Mr Snell : I cannot say the problems have gone away but I can say that there has been a decision made and a statement made and there is a lot more certainty about what the situation is. I think the uncertainty has gone away to a certain degree. Whether they are satisfied, I cannot tell you.

Senator CAROL BROWN: But that was not actually my question. My question was not about the government's now position, which has changed after a number of reviews. My question was actually what your stakeholders have indicated what they think about it. I know from talking and listening to what they have had to say in Tasmania, but it is not completely the case in Tasmania that 19 per cent will actually offer any real difference in providing an incentive for backpackers to come and work in Australia.

Mr Snell : Let me try to summarise it from our point of view. The backpacker scenario, and how it works for Australia, has been very successful over the years. We have seen that success in that people prefer to come to Australia on some sort of program to pick crops and deliver them. That has been very successful.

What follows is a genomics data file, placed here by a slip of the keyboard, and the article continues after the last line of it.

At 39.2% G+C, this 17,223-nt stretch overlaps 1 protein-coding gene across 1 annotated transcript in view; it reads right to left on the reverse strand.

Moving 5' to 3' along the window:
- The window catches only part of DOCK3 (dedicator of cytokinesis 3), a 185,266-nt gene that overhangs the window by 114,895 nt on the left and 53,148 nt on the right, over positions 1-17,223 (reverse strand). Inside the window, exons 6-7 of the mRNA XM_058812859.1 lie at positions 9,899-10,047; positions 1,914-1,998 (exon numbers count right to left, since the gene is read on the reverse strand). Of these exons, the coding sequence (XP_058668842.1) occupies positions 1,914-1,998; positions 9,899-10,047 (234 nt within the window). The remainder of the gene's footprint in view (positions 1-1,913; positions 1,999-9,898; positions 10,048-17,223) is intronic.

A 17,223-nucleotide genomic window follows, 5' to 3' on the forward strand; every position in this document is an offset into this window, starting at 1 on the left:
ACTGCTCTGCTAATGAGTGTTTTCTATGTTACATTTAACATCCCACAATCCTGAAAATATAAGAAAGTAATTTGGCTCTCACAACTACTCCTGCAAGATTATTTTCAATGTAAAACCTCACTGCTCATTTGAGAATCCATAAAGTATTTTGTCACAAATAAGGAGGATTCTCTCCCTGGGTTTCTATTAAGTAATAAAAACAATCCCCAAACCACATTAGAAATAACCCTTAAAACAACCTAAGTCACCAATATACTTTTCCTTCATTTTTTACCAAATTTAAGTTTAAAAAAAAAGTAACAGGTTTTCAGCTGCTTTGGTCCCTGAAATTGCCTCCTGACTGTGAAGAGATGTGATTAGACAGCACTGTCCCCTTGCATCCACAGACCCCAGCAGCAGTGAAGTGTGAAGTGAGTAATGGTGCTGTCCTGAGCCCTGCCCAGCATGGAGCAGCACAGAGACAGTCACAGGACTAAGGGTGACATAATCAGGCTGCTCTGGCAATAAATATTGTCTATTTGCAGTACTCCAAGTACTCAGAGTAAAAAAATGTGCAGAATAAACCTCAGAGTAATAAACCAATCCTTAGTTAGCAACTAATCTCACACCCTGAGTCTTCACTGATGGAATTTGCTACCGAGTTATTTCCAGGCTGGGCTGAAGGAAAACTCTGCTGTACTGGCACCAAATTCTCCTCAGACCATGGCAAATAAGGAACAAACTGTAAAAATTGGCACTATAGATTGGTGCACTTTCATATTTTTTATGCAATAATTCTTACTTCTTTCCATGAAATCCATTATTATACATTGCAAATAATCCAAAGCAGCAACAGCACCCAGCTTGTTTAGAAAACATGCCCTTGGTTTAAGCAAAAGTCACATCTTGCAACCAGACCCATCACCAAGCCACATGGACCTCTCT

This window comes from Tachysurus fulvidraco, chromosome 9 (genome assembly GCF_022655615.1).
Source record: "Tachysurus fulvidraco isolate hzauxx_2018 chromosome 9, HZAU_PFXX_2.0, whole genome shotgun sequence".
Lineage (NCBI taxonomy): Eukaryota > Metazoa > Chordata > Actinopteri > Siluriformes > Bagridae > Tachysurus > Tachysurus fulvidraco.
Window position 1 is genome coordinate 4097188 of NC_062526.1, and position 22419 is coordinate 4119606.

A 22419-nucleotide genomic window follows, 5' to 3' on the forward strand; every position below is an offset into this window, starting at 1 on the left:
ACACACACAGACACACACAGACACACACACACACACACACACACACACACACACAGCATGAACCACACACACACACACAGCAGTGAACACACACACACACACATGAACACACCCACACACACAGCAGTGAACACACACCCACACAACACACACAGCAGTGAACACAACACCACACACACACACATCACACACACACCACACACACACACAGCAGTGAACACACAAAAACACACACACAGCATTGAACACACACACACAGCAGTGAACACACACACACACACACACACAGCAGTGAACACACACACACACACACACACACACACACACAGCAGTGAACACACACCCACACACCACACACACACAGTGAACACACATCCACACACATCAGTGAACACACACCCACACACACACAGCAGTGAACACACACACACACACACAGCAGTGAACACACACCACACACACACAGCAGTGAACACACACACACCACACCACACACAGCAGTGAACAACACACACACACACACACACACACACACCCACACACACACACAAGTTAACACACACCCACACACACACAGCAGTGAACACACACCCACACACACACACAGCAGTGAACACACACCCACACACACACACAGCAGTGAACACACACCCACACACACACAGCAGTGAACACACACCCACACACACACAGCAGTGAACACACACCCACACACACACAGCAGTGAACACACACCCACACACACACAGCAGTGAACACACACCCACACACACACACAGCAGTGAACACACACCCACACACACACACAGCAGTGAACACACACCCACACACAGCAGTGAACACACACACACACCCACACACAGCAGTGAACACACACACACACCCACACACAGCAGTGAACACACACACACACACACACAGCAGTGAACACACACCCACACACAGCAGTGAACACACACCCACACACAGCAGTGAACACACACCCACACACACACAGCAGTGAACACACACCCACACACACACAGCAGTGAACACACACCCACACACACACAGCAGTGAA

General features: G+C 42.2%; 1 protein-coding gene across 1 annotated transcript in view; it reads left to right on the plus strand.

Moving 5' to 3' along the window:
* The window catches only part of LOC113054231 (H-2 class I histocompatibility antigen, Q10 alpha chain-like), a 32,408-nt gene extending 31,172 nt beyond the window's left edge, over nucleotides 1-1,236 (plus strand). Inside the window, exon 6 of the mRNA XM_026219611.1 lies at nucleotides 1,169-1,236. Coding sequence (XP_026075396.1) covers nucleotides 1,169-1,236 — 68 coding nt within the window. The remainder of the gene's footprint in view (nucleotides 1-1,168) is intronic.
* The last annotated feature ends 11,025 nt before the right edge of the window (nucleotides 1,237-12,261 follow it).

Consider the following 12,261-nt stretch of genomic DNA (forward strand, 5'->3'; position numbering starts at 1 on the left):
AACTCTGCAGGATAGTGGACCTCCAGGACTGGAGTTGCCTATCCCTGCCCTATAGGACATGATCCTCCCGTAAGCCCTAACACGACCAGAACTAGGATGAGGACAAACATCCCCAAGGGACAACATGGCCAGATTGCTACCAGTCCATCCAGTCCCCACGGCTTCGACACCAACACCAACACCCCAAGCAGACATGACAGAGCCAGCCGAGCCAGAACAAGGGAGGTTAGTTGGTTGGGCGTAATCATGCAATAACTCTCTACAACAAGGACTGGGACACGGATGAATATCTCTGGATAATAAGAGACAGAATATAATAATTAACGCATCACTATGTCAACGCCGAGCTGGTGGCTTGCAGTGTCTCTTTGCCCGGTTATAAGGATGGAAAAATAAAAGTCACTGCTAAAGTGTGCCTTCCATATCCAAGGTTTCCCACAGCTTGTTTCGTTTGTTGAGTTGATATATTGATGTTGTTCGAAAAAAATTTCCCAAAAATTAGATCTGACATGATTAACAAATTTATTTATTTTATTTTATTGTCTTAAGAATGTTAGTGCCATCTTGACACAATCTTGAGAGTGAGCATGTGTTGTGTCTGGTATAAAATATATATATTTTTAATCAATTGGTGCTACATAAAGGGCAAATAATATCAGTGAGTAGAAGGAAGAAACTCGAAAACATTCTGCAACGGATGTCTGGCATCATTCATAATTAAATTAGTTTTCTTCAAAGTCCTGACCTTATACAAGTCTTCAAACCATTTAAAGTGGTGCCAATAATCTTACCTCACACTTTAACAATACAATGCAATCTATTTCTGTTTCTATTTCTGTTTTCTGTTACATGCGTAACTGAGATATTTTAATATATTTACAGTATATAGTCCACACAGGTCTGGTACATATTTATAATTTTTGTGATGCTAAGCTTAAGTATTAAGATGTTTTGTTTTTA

That is all I would like to say: it has been a successful program. However you change that, you would want improvement. Can you give improvement? I think there are places where you could get improvement. Obviously, you are looking at the structure, the model, the taxation and how those might affect it. Does it incentivise them to come here? I just think it has been a source of labour for the horticulture industry that has been reliable and, up until today, it has been very successful.

Senator STERLE: No-one is arguing that. We agree.

Mr Lloyd : That level of dialogue about particular rates and those types of things is not one that we would generally have in any specifics with any of our stakeholders. They do not generally talk to us about that.